“Agents of SHIELD” threw us all for a loop in their midseason finale, revealing that Agent Melinda May (Ming-Na Wen) has actually been replaced by an LMD — a Life Model Decoy.
What exactly is a Life Model Decoy you ask? Screener spoke to the executive producers and cast about these complicated new androids and how they factor into the next arc of “Agents of SHIELD” Season 4.
After the mess that was Ultron in “Avengers: Age of Ultron” we can’t believe any scientist would be crazy enough to mess around with artificial intelligence and androids ever again, but Ratcliffe (John Hannah) has always been in a league of his own. Don’t expect Aida and robo-May to set out to conquer the world though.
Jed Whedon assures us that while Aida is an impressive feat of technology, she’s not quite as self-aware or maniacal as Ultron was.
“We said at the beginning of the season that [LMD’s] were mimicking human behavior,” Whedon says. “The real difference is that they represent people that we know, and that it’s not a big robot baddie – I mean, there is some of that, obviously – but right now we know that there’s one among us who is someone we know. How much they know, and how much their agenda is mixed with their own emotions, and those sort of questions is sort of what we’re going to dive into.”
Another difference from Ultron is that these LMD’s don’t appear to be omniscient or independent. Unless Aida has decided to up and kidnap May all on her own, she still appears to be functioning within her parameters and obeying Radcliffe’s instructions.
Ming-Na Wen says that if we’re going to look for someone to blame in this scenario, we should probably be looking at the scientist behind the curtain, quietly pulling the strings.
“I think the big question, too, is what is Radcliffe’s motivation, not so much what is Aida’s motivation at this point, because he’s really the taskmaster in this whole scheme of changing out May for the LMD May … To apprehend May and already planned out and created the LMD May, I don’t think he went through all that trouble just for sh*** and giggles.”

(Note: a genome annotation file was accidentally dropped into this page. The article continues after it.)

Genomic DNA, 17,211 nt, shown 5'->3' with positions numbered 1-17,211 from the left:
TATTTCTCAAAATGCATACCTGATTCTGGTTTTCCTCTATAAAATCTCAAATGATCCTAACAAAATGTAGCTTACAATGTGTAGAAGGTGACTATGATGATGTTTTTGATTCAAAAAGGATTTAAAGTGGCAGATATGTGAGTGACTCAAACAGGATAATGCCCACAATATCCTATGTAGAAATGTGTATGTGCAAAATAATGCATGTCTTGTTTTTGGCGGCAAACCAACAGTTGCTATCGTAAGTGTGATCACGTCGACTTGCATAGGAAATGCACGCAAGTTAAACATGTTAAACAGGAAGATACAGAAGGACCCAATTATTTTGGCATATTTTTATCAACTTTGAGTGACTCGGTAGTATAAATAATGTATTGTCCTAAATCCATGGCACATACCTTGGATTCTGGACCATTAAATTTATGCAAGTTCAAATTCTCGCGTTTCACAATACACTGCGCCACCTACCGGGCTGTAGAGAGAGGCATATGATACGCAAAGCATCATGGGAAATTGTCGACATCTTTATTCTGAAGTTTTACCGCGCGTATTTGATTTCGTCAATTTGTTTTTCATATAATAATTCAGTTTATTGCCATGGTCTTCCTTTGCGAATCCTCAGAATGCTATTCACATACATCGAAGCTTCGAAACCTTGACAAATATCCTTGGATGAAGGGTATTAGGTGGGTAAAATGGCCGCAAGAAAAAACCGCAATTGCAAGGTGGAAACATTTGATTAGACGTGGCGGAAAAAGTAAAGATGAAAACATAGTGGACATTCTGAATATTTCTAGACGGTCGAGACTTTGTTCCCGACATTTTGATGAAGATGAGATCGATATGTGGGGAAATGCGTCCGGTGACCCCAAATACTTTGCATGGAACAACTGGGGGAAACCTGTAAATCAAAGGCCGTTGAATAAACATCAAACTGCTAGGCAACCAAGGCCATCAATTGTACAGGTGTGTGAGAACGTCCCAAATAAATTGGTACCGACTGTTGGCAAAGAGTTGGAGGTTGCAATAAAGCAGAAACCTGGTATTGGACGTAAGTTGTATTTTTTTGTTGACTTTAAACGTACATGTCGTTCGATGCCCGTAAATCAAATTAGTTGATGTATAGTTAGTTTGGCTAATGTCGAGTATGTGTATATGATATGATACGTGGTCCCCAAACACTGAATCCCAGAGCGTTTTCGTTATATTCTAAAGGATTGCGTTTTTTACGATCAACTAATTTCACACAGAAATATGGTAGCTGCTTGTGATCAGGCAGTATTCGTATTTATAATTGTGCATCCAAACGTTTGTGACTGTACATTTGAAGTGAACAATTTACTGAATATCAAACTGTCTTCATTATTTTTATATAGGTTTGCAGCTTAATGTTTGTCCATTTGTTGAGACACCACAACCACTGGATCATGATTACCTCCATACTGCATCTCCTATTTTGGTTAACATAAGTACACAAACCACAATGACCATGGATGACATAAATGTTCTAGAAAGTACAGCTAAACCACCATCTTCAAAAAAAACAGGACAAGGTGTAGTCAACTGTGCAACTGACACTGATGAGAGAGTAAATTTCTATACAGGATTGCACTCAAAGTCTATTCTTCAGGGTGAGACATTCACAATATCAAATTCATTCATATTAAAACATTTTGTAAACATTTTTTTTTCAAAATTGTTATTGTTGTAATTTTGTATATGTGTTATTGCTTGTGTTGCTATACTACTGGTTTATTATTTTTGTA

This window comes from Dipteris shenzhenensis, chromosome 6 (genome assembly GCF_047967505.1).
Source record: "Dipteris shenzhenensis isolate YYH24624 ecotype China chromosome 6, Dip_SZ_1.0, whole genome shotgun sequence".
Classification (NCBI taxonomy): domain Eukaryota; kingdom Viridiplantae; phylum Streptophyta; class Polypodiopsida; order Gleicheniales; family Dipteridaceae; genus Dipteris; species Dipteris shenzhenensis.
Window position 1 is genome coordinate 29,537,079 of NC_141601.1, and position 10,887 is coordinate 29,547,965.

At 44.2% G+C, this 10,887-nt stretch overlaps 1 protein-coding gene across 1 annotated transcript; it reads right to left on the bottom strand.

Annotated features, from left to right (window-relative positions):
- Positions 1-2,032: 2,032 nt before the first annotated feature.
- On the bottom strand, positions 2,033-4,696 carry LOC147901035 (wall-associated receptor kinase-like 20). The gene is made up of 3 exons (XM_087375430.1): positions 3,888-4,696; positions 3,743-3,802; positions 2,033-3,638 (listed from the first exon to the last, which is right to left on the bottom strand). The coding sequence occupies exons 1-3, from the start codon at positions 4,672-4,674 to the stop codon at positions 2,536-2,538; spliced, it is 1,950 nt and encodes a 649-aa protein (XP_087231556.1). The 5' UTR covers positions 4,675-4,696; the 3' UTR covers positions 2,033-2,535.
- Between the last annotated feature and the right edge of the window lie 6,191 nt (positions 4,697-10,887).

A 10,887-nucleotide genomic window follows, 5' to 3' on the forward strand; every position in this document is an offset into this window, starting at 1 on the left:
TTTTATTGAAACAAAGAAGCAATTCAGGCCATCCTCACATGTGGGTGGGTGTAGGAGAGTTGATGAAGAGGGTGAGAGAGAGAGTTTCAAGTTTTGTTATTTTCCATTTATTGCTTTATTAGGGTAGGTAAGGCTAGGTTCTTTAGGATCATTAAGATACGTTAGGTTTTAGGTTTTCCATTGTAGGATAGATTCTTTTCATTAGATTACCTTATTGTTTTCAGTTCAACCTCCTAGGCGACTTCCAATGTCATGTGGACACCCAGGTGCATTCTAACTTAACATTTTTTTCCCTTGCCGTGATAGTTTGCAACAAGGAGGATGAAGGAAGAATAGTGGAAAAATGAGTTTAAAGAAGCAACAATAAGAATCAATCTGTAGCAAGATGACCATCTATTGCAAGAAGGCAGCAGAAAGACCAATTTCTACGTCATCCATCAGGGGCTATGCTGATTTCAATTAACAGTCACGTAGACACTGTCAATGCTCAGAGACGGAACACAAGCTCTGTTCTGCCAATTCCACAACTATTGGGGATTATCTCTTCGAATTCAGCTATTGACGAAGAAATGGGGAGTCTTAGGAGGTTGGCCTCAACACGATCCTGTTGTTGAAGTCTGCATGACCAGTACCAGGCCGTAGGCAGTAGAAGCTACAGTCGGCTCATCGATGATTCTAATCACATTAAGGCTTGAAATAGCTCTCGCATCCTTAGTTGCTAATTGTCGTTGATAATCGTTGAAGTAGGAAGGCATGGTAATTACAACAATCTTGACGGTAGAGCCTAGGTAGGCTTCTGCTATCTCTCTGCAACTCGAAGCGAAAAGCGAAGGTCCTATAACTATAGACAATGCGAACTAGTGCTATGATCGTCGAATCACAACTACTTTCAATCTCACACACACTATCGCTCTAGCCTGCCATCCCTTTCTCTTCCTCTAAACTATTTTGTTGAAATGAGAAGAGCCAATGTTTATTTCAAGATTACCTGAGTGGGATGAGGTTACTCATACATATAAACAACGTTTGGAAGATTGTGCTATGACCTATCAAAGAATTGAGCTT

For the most part, Aida doesn’t seem as preoccupied with human emotions as she does with the mysterious Darkhold and holding May hostage. She did experience her first bit of physical pain in the midseason finale though, when she stepped in front of a bullet to protect Fitz.
Mallory Jansen says that move was a combination of her own feelings and her original purpose — to be a shield. “I do think they can care, and I honestly think that Aida over time knows the people who are closest to her and who she trusts,” Jansen says, “But I do think she was programmed to protect people. From the beginning she said, ‘I’m your shield. I’m here to protect you … I was made a specific way, and anything I do is what I think is right.'”
We’re a little nervous about a robot’s road to hell being paved with good intentions, but we’ll have to wait and see how that pans out (or doesn’t) when “Agents of SHIELD” returns from hiatus. Whatever the case, we’re officially on high alert wherever May, Radcliffe, and Aida are concerned.
Can’t wait that long for more “Agents of SHIELD?” Be sure to check out the 6-part digital series, debuting Dec. 13th at ABC.com.
“Agents of SHIELD” returns Jan. 10, 2017 at 10 p.m. ET/PT on ABC.